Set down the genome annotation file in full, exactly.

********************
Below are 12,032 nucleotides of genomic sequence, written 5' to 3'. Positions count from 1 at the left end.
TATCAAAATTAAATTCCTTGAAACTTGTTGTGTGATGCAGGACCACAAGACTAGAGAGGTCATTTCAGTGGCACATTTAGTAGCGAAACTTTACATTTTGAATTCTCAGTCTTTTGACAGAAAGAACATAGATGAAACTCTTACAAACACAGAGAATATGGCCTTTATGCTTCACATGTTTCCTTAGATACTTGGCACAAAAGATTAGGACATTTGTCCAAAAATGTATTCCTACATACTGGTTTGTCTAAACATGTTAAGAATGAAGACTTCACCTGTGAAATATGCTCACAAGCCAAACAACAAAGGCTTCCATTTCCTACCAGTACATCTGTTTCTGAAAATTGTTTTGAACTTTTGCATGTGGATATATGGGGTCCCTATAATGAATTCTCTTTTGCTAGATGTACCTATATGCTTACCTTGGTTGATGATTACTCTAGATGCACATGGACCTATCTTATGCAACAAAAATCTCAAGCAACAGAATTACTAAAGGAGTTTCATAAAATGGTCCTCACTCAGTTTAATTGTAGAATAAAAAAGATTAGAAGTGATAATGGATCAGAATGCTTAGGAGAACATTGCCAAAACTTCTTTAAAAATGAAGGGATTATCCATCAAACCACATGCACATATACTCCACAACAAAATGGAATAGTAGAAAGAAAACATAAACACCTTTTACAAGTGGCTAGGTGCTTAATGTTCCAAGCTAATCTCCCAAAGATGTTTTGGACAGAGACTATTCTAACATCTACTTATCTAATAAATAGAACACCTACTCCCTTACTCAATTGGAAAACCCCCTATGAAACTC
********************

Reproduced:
Below are 12,032 nucleotides of genomic sequence, written 5' to 3'. Positions count from 1 at the left end.
TATCAAAATTAAATTCCTTGAAACTTGTTGTGTGATGCAGGACCACAAGACTAGAGAGGTCATTTCAGTGGCACATTTAGTAGCGAAACTTTACATTTTGAATTCTCAGTCTTTTGACAGAAAGAACATAGATGAAACTCTTACAAACACAGAGAATATGGCCTTTATGCTTCACATGTTTCCTTAGATACTTGGCACAAAAGATTAGGACATTTGTCCAAAAATGTATTCCTACATACTGGTTTGTCTAAACATGTTAAGAATGAAGACTTCACCTGTGAAATATGCTCACAAGCCAAACAACAAAGGCTTCCATTTCCTACCAGTACATCTGTTTCTGAAAATTGTTTTGAACTTTTGCATGTGGATATATGGGGTCCCTATAATGAATTCTCTTTTGCTAGATGTACCTATATGCTTACCTTGGTTGATGATTACTCTAGATGCACATGGACCTATCTTATGCAACAAAAATCTCAAGCAACAGAATTACTAAAGGAGTTTCATAAAATGGTCCTCACTCAGTTTAATTGTAGAATAAAAAAGATTAGAAGTGATAATGGATCAGAATGCTTAGGAGAACATTGCCAAAACTTCTTTAAAAATGAAGGGATTATCCATCAAACCACATGCACATATACTCCACAACAAAATGGAATAGTAGAAAGAAAACATAAACACCTTTTACAAGTGGCTAGGTGCTTAATGTTCCAAGCTAATCTCCCAAAGATGTTTTGGACAGAGACTATTCTAACATCTACTTATCTAATAAATAGAACACCTACTCCCTTACTCAATTGGAAAACCCCCTATGAAACTC